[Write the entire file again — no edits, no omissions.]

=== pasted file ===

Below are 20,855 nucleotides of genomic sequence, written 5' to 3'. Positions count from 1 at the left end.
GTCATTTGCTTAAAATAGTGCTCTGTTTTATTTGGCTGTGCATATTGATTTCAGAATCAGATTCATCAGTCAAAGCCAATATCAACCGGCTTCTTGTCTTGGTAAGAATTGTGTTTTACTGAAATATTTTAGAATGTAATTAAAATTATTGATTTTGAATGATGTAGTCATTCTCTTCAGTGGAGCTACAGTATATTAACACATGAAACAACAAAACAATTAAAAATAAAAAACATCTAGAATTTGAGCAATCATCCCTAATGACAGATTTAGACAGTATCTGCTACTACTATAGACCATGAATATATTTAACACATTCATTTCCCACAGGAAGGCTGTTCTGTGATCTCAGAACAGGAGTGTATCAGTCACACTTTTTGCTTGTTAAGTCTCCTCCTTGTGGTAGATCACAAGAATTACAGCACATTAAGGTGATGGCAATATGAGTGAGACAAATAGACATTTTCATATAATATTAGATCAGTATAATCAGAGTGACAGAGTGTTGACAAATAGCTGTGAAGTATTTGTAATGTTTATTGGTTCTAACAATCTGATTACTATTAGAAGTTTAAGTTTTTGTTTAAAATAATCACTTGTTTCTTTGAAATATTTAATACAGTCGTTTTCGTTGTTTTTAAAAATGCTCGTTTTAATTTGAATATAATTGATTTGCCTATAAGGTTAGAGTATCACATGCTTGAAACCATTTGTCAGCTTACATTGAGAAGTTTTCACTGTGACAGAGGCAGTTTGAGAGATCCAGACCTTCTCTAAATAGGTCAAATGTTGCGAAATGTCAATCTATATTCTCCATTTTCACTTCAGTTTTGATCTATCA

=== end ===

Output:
Below are 20,855 nucleotides of genomic sequence, written 5' to 3'. Positions count from 1 at the left end.
GTCATTTGCTTAAAATAGTGCTCTGTTTTATTTGGCTGTGCATATTGATTTCAGAATCAGATTCATCAGTCAAAGCCAATATCAACCGGCTTCTTGTCTTGGTAAGAATTGTGTTTTACTGAAATATTTTAGAATGTAATTAAAATTATTGATTTTGAATGATGTAGTCATTCTCTTCAGTGGAGCTACAGTATATTAACACATGAAACAACAAAACAATTAAAAATAAAAAACATCTAGAATTTGAGCAATCATCCCTAATGACAGATTTAGACAGTATCTGCTACTACTATAGACCATGAATATATTTAACACATTCATTTCCCACAGGAAGGCTGTTCTGTGATCTCAGAACAGGAGTGTATCAGTCACACTTTTTGCTTGTTAAGTCTCCTCCTTGTGGTAGATCACAAGAATTACAGCACATTAAGGTGATGGCAATATGAGTGAGACAAATAGACATTTTCATATAATATTAGATCAGTATAATCAGAGTGACAGAGTGTTGACAAATAGCTGTGAAGTATTTGTAATGTTTATTGGTTCTAACAATCTGATTACTATTAGAAGTTTAAGTTTTTGTTTAAAATAATCACTTGTTTCTTTGAAATATTTAATACAGTCGTTTTCGTTGTTTTTAAAAATGCTCGTTTTAATTTGAATATAATTGATTTGCCTATAAGGTTAGAGTATCACATGCTTGAAACCATTTGTCAGCTTACATTGAGAAGTTTTCACTGTGACAGAGGCAGTTTGAGAGATCCAGACCTTCTCTAAATAGGTCAAATGTTGCGAAATGTCAATCTATATTCTCCATTTTCACTTCAGTTTTGATCTATCA